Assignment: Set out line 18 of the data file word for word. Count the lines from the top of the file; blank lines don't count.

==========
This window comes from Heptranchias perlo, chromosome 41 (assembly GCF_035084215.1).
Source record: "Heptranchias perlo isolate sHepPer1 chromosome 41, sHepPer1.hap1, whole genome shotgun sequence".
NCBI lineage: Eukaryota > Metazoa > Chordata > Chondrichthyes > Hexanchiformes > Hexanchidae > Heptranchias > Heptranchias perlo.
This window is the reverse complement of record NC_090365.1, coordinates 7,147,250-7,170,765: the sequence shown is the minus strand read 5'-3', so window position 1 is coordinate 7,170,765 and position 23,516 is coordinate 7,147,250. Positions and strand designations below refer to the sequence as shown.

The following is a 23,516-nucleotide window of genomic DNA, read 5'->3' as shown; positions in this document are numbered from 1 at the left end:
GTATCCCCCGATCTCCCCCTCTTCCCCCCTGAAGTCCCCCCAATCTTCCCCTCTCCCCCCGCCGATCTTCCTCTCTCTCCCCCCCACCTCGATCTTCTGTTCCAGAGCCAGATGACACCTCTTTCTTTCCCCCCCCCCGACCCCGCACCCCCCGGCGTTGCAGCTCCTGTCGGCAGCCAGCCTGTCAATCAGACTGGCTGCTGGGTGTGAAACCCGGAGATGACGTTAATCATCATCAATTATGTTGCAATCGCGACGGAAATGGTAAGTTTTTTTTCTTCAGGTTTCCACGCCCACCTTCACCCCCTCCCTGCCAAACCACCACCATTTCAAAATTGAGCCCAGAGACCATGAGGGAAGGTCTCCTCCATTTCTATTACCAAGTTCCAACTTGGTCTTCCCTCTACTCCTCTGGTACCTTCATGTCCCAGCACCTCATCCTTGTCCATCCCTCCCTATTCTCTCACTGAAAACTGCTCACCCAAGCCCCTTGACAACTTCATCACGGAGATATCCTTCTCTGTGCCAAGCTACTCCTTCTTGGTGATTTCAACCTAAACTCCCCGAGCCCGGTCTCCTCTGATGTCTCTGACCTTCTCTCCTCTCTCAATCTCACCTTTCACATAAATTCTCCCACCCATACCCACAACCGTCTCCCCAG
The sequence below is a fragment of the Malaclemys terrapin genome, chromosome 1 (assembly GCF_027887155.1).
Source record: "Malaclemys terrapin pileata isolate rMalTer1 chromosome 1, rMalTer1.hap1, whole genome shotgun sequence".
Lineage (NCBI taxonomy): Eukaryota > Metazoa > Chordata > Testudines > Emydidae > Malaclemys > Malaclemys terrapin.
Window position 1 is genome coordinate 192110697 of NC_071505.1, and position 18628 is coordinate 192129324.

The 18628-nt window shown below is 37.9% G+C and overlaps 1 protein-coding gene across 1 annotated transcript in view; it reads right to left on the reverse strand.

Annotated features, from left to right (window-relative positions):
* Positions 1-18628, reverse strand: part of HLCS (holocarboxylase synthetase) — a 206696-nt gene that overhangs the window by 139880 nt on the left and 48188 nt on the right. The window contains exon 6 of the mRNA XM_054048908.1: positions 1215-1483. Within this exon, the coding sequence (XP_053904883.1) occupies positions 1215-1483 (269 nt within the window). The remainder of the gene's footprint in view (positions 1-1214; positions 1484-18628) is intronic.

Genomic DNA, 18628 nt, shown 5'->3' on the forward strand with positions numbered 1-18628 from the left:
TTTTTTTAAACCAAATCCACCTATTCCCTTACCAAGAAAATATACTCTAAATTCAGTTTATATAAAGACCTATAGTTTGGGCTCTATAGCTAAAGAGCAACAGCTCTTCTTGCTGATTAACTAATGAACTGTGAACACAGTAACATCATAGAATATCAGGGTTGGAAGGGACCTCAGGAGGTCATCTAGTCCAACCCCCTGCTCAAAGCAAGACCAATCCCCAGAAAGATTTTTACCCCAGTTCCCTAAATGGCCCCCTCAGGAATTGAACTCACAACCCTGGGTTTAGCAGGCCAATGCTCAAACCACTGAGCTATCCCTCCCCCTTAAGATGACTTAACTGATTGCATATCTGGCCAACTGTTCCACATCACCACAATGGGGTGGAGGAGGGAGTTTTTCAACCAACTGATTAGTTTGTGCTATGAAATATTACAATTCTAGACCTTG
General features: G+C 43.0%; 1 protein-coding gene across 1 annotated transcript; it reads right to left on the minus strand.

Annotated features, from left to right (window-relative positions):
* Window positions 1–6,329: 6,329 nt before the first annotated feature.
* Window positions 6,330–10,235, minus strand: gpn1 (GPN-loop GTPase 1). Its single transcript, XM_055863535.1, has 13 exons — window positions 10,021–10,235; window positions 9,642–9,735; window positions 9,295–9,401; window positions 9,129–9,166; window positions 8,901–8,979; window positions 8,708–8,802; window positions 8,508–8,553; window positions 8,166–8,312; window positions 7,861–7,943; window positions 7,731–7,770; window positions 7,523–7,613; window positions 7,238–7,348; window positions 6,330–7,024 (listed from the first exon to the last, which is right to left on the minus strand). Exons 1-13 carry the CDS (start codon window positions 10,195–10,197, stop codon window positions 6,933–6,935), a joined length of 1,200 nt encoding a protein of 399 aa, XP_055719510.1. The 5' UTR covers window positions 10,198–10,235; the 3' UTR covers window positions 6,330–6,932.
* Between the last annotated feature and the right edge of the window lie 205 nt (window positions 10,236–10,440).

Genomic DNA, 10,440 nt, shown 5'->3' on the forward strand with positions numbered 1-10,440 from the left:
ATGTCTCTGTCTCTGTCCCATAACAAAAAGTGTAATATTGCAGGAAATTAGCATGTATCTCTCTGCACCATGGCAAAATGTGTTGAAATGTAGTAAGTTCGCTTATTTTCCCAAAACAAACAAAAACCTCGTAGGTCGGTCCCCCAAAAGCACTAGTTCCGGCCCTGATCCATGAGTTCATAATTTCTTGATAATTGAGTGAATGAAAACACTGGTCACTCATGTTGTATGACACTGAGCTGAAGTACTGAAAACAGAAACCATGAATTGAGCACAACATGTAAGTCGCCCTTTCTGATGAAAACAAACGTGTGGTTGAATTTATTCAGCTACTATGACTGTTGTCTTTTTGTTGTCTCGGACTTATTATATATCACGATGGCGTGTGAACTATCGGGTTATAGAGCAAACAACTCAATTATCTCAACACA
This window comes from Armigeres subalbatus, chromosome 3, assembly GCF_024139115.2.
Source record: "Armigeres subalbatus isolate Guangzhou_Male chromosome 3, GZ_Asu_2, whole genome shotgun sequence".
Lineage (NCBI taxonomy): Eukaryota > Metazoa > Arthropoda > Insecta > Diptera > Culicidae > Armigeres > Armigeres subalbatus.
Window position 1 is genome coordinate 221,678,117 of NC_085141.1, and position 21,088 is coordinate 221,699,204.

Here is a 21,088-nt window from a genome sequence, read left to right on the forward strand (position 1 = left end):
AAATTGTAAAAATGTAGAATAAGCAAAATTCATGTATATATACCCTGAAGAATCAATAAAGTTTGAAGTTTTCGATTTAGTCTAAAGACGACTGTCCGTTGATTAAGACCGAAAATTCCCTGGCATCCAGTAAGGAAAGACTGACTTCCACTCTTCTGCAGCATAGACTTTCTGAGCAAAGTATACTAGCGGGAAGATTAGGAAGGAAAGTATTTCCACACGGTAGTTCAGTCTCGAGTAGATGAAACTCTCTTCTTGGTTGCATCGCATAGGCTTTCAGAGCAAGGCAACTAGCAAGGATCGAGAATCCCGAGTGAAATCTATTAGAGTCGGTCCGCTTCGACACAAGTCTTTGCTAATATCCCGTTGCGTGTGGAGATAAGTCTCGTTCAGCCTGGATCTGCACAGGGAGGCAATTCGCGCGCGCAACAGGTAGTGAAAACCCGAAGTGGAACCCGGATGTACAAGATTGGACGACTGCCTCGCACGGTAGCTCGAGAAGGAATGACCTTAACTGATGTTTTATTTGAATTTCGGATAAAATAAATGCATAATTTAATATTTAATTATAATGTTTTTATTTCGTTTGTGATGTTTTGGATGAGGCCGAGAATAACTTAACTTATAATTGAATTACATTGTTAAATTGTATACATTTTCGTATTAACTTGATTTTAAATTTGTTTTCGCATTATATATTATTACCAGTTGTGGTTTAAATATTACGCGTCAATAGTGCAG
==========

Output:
* Window positions 1–6,329: 6,329 nt before the first annotated feature.